Stock Fundamentals

Potent pill

Nalinakanthi V | Updated on January 23, 2018 Published on May 17, 2015


Alexander Raths/


Shift in focus towards better-margin and less-competitive products should aid margins

There has been a pause in the three-year long rally in pharma stocks. The BSE Healthcare Index lost about 9 per cent in the past month, higher than the 6 per cent fall in the Nifty Index.

But the correction offers good opportunity to buy pharma stocks with healthy growth prospects. The stock of Dr Reddy’s Laboratories has fallen by about 8 per cent over the last month.

But a sustainable growth outlook over the medium term should hold the company in good stead. With a large pipeline of products awaiting approval in the US, the company is well placed to ride the generics opportunity in this geography.

Shift in focus towards better-margin, less-competitive and difficult-to-make products such as oncology injectables, inhalers and transdermal patches should help Dr Reddy’s improve its profitability over the next two to three years.

Given that the company derives almost half its revenues from the US market, further depreciation in the rupee against the US dollar can aid margins.

The stock currently trades at about 20 times its 2015-16 expected earnings, implying a 10 per cent discount to peers such as Lupin. Investors with a two-to-three-year investment horizon can make use of the recent fall to buy the stock.

Even as peers such as Lupin struggled to grow revenues in the US market in the recent March quarter, Dr Reddy’s managed to sustain healthy double-digit growth in this geography. The company has a large pipeline of about 68 products that are awaiting approval from the US drug regulator, Food and Drug Administration.

Niche pipeline

About two-thirds of them are low-competition, better-margin, niche products such as oncology injectables and transdermal patches. Besides its own filings, acquisition of brands such as Novartis’ nicotine transdermal patch — Habitrol — should also add to the company’s sales in the US market.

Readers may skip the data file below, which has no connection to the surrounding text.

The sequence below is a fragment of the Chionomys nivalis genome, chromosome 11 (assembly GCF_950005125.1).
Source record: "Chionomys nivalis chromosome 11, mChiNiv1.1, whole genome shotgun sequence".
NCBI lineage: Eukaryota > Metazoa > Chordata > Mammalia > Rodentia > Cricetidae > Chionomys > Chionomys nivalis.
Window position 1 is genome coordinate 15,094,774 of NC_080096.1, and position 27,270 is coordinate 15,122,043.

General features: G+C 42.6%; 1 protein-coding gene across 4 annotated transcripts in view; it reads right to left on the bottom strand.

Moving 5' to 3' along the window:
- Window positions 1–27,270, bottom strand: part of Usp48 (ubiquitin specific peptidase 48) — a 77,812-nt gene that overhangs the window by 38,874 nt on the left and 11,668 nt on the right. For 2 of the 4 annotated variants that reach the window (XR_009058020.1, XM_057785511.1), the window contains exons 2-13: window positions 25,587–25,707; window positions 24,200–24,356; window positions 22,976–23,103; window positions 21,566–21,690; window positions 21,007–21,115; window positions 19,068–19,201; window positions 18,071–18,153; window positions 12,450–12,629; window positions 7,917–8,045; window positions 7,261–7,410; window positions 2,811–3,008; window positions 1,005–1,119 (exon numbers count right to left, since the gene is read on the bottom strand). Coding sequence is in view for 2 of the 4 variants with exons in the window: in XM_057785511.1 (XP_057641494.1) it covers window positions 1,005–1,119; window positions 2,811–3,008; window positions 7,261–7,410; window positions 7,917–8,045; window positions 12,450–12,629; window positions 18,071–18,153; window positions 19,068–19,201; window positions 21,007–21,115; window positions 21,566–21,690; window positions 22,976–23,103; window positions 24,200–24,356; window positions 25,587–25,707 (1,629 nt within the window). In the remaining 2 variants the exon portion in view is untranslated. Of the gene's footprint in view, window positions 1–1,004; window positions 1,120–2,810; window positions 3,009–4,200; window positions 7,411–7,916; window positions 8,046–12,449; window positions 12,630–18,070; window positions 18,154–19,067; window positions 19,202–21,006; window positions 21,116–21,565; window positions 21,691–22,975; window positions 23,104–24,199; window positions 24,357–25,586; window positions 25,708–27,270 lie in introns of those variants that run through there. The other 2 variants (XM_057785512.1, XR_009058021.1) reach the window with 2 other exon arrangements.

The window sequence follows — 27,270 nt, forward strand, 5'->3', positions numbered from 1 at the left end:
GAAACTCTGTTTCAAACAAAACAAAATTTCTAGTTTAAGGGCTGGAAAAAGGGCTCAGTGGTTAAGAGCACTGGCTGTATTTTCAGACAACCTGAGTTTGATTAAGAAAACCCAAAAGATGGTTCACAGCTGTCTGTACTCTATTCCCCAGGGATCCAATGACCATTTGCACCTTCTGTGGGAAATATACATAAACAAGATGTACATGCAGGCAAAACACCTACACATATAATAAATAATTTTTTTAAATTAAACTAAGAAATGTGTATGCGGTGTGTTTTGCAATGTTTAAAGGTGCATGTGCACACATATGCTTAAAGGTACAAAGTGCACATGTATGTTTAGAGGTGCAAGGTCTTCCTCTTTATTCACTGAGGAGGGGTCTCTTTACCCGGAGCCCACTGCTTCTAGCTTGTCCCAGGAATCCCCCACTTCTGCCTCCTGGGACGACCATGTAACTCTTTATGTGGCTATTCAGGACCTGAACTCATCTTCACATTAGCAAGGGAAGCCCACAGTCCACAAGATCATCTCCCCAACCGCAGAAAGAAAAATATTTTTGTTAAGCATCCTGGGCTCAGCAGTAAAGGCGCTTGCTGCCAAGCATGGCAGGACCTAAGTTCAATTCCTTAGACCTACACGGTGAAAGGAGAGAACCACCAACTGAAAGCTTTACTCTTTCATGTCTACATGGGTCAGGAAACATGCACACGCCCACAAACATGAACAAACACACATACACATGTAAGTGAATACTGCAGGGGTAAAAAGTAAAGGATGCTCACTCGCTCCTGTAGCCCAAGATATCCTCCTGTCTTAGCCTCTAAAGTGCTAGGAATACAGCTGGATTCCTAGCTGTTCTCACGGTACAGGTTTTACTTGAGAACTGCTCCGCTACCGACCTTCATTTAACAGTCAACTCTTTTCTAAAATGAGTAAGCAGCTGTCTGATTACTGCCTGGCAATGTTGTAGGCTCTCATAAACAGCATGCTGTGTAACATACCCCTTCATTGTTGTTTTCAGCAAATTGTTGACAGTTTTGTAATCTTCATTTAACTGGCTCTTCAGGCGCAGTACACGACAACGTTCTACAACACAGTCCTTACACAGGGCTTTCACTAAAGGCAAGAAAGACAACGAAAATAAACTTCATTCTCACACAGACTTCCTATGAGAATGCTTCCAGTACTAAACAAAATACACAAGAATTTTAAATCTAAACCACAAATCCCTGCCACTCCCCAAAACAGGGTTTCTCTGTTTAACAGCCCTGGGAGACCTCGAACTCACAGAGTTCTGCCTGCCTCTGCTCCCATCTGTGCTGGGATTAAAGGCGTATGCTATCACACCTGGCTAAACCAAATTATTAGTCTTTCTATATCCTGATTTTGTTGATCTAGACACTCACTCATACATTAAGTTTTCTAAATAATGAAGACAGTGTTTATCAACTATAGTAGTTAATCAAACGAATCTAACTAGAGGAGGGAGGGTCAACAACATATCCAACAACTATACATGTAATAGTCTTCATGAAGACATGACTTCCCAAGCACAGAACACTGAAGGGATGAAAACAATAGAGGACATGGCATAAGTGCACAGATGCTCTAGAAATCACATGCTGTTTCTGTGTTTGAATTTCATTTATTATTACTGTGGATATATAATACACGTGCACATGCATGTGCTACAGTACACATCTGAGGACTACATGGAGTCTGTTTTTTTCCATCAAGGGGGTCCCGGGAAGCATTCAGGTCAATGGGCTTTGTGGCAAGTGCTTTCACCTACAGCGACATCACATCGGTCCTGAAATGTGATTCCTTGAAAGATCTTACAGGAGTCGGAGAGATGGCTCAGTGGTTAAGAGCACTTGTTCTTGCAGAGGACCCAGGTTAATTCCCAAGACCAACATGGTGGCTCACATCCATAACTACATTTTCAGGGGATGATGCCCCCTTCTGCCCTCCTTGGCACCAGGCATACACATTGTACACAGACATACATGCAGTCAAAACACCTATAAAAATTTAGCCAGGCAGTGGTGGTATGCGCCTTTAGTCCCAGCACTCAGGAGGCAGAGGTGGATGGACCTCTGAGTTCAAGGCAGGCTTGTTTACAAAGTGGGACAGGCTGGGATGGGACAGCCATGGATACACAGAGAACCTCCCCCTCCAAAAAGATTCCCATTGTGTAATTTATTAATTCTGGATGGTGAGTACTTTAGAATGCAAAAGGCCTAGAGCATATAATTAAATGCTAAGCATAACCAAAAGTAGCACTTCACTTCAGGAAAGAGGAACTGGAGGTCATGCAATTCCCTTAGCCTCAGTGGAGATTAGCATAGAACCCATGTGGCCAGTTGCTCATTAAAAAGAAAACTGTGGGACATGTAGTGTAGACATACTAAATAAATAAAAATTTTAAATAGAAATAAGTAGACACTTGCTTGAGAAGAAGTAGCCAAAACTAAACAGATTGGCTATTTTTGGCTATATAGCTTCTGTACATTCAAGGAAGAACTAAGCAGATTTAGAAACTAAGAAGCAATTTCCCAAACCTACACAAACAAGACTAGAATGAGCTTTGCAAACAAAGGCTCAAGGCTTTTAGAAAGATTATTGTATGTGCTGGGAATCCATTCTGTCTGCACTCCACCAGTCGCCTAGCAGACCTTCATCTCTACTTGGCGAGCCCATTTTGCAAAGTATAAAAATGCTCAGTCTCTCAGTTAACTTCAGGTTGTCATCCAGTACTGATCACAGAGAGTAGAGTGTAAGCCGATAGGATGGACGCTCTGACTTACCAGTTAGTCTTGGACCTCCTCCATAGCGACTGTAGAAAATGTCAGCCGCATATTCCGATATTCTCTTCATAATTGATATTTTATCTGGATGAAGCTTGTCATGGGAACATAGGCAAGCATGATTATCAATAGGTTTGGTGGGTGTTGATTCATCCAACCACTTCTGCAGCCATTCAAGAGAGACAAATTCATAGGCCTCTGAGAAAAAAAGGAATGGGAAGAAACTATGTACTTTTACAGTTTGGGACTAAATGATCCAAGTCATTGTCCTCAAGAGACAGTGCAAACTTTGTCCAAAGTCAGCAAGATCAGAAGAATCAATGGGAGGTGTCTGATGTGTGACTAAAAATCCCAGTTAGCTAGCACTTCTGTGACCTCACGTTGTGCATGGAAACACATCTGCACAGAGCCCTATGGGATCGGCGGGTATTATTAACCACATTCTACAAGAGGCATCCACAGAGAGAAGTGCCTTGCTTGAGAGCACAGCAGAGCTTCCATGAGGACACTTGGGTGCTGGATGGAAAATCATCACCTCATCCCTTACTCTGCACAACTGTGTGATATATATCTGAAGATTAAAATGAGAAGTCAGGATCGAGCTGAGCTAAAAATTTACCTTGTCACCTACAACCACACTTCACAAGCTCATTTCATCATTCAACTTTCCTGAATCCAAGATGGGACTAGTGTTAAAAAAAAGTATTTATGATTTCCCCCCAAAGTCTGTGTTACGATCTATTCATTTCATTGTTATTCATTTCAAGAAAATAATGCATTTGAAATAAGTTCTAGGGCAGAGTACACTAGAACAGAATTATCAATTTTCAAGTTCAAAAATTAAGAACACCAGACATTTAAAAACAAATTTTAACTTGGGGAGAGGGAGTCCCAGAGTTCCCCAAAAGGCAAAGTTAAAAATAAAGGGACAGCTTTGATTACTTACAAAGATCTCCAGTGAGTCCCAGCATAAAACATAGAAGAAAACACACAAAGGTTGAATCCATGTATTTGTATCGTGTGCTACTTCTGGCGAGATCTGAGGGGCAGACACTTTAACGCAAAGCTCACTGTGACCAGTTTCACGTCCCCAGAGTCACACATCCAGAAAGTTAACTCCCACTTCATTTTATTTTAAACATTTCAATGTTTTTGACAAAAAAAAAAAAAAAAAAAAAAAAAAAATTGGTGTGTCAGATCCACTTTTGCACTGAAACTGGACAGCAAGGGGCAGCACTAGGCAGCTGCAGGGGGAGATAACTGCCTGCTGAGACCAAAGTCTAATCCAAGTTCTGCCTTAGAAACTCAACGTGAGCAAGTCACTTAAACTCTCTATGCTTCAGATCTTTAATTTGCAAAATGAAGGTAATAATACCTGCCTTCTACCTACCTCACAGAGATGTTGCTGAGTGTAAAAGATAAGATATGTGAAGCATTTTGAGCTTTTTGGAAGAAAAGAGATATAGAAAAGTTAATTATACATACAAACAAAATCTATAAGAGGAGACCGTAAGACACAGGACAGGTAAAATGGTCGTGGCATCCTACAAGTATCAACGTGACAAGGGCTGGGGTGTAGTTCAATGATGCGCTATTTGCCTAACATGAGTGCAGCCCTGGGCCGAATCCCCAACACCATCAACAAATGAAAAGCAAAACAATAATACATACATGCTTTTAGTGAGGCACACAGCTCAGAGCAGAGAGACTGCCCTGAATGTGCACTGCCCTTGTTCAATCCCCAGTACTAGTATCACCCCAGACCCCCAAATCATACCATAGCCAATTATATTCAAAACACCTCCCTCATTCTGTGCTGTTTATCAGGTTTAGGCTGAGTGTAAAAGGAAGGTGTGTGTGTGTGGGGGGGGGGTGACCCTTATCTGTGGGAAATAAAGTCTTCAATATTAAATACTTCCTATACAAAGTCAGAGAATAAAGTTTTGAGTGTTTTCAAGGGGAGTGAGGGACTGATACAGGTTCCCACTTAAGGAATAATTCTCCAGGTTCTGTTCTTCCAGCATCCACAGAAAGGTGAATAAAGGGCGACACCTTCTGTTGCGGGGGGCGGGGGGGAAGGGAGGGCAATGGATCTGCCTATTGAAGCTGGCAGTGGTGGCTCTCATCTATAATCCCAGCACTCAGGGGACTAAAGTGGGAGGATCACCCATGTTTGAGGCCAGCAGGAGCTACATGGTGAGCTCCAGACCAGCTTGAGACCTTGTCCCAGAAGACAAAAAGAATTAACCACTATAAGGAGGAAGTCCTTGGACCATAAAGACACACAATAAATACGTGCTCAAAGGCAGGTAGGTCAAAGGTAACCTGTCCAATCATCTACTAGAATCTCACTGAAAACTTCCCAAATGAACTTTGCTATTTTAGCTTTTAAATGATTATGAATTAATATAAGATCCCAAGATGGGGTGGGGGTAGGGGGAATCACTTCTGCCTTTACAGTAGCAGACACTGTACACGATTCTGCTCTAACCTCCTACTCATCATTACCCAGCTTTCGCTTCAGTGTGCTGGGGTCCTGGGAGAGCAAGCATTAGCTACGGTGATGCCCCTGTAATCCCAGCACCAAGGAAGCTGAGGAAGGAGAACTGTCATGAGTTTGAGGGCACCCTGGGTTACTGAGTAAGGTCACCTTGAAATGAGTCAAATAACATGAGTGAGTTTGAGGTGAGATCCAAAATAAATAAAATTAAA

Following inspectional observations raised by the US FDA at its API facility in Srikakulam (Andhra Pradesh), the company has already initiated transfer of filings for key products such as Nexium to other facilities. The remedial measures at the API facility are ongoing. Approval (when it happens) for products such as Nexium, can provide a fillip to the company’s US business.

Dr Reddy’s, through its subsidiary Promius Pharma, has filed an application with the US FDA for three innovative drugs in the dermatology and neurology space. This includes one drug-device combination which will target migraine, and two others which can be used to treat skin disorders — psoriasis and rosacea. If approved, these can provide a leg-up to Dr Reddy’s prospects in the long run.

Steady domestic growth

The company has managed to sustain healthy double-digit growth in the domestic market. This was helped by new product launches, improvement in the field force productivity and healthy ramp-up in its biosimilar (biologic products) portfolio.

Its recent acquisition of Belgian drug maker UCB’s domestic brands for ₹800 crore, should help Dr Reddy’s expand its product offerings and sustain growth momentum in the home market. The acquired business had sales of about ₹150 crore in 2014.

The company’s trouble in other key markets — Russia and CIS — due to sharp depreciation in the ruble, appear to be receding. After bottoming out in January 2015, the Russian currency has strengthened against the US dollar over the last three months. Given the healthy constant currency growth in this market, the bounce back in the ruble should spell relief for Dr Reddy’s.

The company managed to grow revenues by 11 per cent in the March quarter, thanks to its healthy performance in key markets — the US, India and Europe. The company’s operating profit margin dipped by about 2 percentage points, on account of weak ruble and higher research and development expenses. However, its net profit grew 14 per cent to ₹519 crore, due to lower tax outgo.

Published on May 17, 2015
This article is closed for comments.
Please Email the Editor